The 40th anniversary of D&D gave me a chance to really reflect on how my GMing style has changed since I started playing. I’ve gone from teenage autocrat to adult sandbox GM, but lately I’ve noticed that my style has become a bit paternalistic. I’m starting to set the boundaries and define what people have fun at and what they don’t, and I think that’s a problem in some cases. I want to write and reflect on that a bit, because I think it’s useful for me and hopefully for you. So today, my don’ts. The things that, after this long, I’m just finished dealing with in terms of PCs. Some of these are justified, and some of them are just pet peeves, but it’s all worth thinking about.
You know the type. They might be the loniest wolf or they might not, but they’re always looking at people as pawns or tools, even when they claim to be heroes. Characters with low to no empathy are characters that have a really hard time forming meaningful relationships with the party, let alone anyone outside of it. Let alone motivating the narrative. I think the last thing any GM wants is the PC who says “Convince me to invest in this universe in any way.” Give me an inch to work with, give me some buy-in, and we can talk about what makes your character tick. But if your issues are so deep-seated that you can’t be friends with at least some of the six other people you routinely place your life in the hands of, it’s going to be pretty hard to tell an interesting story that actually involves other characters.
Don’t be a dick
There’s lots of specifics on how to be a dick, but it all boils down to this: deliberately placing a strain on one’s relationship with the rest of the party, either in or out of character. The PC that has to be carried, the PC that makes everyone else useless, the one who belittles everyone, the player who always has to have the spotlight, etc. Being a dick in a cooperative game means deliberately not cooperating. You want to have machinations and cultivate betrayal? Awesome. Love it. Let’s use those machinations to tell a better story, not stomp all over everyone else’s.
Don’t talk the talk if you don’t walk the walk
No one is born a hero. Lots of characters come out of their backgrounds with heroic accomplishments, accolades, and the respect of their peers, and I love that. We start at level 4, so people have had a chance to establish themselves a bit. But everything shakes out differently in play, and staying a hero means making heroic choices, choosing values over pragmatism and saving lives over personal gain. It’s a hard row to hoe, and I go a bit out of my way to test that heroism from time to time. It’s easy to say that others can see your character’s goodness shining through, but if you just walked past a burning orphanage to hit the bar, don’t expect anyone else to buy it for that long.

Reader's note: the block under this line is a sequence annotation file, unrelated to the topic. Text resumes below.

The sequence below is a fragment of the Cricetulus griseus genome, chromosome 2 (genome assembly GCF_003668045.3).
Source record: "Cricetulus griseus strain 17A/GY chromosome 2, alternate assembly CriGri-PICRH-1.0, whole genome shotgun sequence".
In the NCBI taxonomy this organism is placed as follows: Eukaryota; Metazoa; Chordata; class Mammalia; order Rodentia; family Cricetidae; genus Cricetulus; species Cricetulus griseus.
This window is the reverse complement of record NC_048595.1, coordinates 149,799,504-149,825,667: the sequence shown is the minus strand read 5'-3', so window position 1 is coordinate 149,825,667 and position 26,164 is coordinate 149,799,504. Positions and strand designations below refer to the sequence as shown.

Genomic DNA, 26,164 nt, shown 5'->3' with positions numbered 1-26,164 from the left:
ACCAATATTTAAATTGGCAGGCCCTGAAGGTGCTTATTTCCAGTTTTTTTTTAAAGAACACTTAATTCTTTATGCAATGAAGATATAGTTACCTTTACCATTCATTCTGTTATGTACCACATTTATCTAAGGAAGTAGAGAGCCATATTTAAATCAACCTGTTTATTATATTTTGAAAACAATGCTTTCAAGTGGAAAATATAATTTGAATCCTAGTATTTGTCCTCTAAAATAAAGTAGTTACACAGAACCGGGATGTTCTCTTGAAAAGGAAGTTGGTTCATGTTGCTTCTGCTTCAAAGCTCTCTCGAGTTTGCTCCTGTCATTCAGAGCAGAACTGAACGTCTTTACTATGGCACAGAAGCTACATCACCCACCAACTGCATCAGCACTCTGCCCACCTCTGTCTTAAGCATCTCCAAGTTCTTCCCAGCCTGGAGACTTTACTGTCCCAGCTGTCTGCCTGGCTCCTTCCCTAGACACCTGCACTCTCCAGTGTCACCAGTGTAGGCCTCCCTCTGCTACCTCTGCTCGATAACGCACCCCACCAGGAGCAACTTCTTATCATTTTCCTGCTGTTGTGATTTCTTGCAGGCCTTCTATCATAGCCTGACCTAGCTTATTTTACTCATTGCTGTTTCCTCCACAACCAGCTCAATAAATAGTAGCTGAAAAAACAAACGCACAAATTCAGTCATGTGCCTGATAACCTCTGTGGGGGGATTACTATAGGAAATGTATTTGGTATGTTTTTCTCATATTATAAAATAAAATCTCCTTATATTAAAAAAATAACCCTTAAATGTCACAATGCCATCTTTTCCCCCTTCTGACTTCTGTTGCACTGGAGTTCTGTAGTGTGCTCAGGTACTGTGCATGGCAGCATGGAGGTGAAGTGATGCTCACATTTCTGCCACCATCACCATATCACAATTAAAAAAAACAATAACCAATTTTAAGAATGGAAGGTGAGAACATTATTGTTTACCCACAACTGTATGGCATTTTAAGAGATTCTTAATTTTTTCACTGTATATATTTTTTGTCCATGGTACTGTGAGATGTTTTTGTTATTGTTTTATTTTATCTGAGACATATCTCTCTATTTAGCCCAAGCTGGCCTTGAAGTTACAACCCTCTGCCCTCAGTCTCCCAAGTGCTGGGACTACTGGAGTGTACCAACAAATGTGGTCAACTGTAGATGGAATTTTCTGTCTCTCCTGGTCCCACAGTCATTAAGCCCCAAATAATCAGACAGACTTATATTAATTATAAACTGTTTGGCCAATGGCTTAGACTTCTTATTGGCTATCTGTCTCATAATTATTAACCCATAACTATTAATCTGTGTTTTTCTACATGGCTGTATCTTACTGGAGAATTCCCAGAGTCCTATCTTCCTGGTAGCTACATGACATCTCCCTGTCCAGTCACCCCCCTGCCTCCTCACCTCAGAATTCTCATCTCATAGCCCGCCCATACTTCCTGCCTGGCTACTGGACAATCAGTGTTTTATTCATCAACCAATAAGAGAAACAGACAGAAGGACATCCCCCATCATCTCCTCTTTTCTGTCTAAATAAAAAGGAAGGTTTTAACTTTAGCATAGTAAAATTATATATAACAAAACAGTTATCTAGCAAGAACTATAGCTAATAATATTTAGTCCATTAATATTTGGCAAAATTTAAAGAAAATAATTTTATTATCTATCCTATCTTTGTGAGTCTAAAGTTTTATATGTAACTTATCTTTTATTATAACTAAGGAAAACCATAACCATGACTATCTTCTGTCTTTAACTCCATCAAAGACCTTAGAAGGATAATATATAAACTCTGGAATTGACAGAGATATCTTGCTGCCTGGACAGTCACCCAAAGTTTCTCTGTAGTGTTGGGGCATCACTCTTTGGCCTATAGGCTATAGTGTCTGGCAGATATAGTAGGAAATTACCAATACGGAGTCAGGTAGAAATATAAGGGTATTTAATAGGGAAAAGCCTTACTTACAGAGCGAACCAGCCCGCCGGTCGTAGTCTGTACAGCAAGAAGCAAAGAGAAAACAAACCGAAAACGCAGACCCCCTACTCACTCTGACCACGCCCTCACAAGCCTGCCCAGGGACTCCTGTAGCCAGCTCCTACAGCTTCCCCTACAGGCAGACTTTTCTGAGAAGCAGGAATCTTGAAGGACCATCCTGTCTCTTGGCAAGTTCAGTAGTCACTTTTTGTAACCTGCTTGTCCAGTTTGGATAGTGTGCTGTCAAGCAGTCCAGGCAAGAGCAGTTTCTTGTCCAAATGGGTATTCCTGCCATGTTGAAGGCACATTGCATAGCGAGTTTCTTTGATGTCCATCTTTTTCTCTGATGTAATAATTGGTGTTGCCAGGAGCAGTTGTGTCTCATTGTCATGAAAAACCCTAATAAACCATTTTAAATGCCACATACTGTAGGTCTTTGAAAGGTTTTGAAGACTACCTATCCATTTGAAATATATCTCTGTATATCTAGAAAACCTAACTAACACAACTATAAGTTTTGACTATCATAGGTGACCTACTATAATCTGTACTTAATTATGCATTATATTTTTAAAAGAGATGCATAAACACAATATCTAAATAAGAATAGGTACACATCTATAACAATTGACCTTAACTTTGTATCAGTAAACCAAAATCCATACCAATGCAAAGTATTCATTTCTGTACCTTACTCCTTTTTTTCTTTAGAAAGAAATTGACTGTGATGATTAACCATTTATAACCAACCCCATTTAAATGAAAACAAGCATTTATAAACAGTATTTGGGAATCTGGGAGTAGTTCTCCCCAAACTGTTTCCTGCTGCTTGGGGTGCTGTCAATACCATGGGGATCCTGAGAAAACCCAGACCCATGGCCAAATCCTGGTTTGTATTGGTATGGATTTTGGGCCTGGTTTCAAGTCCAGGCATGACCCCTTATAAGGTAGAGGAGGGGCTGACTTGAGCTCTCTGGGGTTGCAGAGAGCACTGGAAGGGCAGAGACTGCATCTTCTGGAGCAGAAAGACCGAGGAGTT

Don’t have a backup character
This is more of a legacy don’t. I used to have a lot of problems with players making backup characters and becoming so enamoured with those backup concepts that they’d lose investment in their current character. So teenage Jim made a call that still stands today, though in a reduced form: “If you have a backup character, you’re going to need it.” I developed a sort of supernatural sense for when people had put pencil to character sheet, and while I’ve never done a “Rocks fall, everyone dies” or consciously gunned for a PC, there’s a tendency for people to only remember the times when they had a backup character. Confirmation bias in my favour.
Those are really my only don’ts, though. Nothing about narrative control, lots of things about group relationships. These aren’t absolutes, but they encapsulate what I really care about when it comes to rpgs, which is a good group dynamic. If people are willing to work together and invest, we’re gonna have a pretty good game. When the wheels start coming off that particular bus, the group tends to spend more time keeping itself together than anything else, and loses sight of any kind of bigger picture.
These are also things that can be nipped in the bud through negotiation and reflection early on, both on my part and the part of a player. There’s a give and take to having a fun game, and these kinds of don’ts are the kind that are resolvable, rather than don’ts that are straightforward decrees.
Next week I’ll hit my do’s, and then reflect on some things I’ve learned in the past year working with new players. In the meantime, what are some of your don’ts?